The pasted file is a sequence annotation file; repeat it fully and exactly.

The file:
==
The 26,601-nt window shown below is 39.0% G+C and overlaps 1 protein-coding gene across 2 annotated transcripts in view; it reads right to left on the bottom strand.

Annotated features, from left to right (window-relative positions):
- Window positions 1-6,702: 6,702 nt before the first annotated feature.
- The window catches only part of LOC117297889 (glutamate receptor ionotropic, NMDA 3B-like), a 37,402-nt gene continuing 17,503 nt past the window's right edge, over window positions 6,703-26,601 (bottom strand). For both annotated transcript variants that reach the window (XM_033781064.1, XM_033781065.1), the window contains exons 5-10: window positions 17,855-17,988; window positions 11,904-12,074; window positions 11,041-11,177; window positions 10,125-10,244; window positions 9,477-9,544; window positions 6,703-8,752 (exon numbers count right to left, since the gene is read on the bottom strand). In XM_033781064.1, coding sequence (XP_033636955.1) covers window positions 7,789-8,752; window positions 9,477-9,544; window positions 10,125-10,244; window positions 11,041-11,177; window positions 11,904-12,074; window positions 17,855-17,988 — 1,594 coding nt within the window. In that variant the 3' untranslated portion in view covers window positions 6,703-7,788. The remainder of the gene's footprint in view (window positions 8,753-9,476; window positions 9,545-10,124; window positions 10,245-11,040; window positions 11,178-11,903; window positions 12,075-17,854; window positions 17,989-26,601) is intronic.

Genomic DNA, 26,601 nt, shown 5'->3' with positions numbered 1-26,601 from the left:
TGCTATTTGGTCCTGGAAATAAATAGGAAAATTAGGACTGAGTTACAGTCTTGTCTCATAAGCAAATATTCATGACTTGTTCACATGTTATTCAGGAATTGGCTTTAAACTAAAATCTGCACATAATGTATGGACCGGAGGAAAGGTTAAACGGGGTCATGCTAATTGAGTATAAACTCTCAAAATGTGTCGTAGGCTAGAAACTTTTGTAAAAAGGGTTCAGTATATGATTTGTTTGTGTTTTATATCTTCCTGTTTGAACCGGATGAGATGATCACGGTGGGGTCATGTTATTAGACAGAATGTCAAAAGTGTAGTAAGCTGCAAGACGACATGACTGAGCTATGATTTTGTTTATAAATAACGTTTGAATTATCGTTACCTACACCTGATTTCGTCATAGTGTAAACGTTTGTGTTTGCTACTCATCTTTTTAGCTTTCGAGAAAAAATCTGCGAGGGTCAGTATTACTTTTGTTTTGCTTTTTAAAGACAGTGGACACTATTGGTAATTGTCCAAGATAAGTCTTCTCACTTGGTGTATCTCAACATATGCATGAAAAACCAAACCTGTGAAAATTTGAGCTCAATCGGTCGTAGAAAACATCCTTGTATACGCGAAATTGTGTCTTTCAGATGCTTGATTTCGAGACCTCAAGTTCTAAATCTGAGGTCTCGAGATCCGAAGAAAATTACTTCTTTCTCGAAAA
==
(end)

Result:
The 26,601-nt window shown below is 39.0% G+C and overlaps 1 protein-coding gene across 2 annotated transcripts in view; it reads right to left on the bottom strand.

Annotated features, from left to right (window-relative positions):
- Window positions 1-6,702: 6,702 nt before the first annotated feature.
- The window catches only part of LOC117297889 (glutamate receptor ionotropic, NMDA 3B-like), a 37,402-nt gene continuing 17,503 nt past the window's right edge, over window positions 6,703-26,601 (bottom strand). For both annotated transcript variants that reach the window (XM_033781064.1, XM_033781065.1), the window contains exons 5-10: window positions 17,855-17,988; window positions 11,904-12,074; window positions 11,041-11,177; window positions 10,125-10,244; window positions 9,477-9,544; window positions 6,703-8,752 (exon numbers count right to left, since the gene is read on the bottom strand). In XM_033781064.1, coding sequence (XP_033636955.1) covers window positions 7,789-8,752; window positions 9,477-9,544; window positions 10,125-10,244; window positions 11,041-11,177; window positions 11,904-12,074; window positions 17,855-17,988 — 1,594 coding nt within the window. In that variant the 3' untranslated portion in view covers window positions 6,703-7,788. The remainder of the gene's footprint in view (window positions 8,753-9,476; window positions 9,545-10,124; window positions 10,245-11,040; window positions 11,178-11,903; window positions 12,075-17,854; window positions 17,989-26,601) is intronic.

Genomic DNA, 26,601 nt, shown 5'->3' with positions numbered 1-26,601 from the left:
TGCTATTTGGTCCTGGAAATAAATAGGAAAATTAGGACTGAGTTACAGTCTTGTCTCATAAGCAAATATTCATGACTTGTTCACATGTTATTCAGGAATTGGCTTTAAACTAAAATCTGCACATAATGTATGGACCGGAGGAAAGGTTAAACGGGGTCATGCTAATTGAGTATAAACTCTCAAAATGTGTCGTAGGCTAGAAACTTTTGTAAAAAGGGTTCAGTATATGATTTGTTTGTGTTTTATATCTTCCTGTTTGAACCGGATGAGATGATCACGGTGGGGTCATGTTATTAGACAGAATGTCAAAAGTGTAGTAAGCTGCAAGACGACATGACTGAGCTATGATTTTGTTTATAAATAACGTTTGAATTATCGTTACCTACACCTGATTTCGTCATAGTGTAAACGTTTGTGTTTGCTACTCATCTTTTTAGCTTTCGAGAAAAAATCTGCGAGGGTCAGTATTACTTTTGTTTTGCTTTTTAAAGACAGTGGACACTATTGGTAATTGTCCAAGATAAGTCTTCTCACTTGGTGTATCTCAACATATGCATGAAAAACCAAACCTGTGAAAATTTGAGCTCAATCGGTCGTAGAAAACATCCTTGTATACGCGAAATTGTGTCTTTCAGATGCTTGATTTCGAGACCTCAAGTTCTAAATCTGAGGTCTCGAGATCCGAAGAAAATTACTTCTTTCTCGAAAA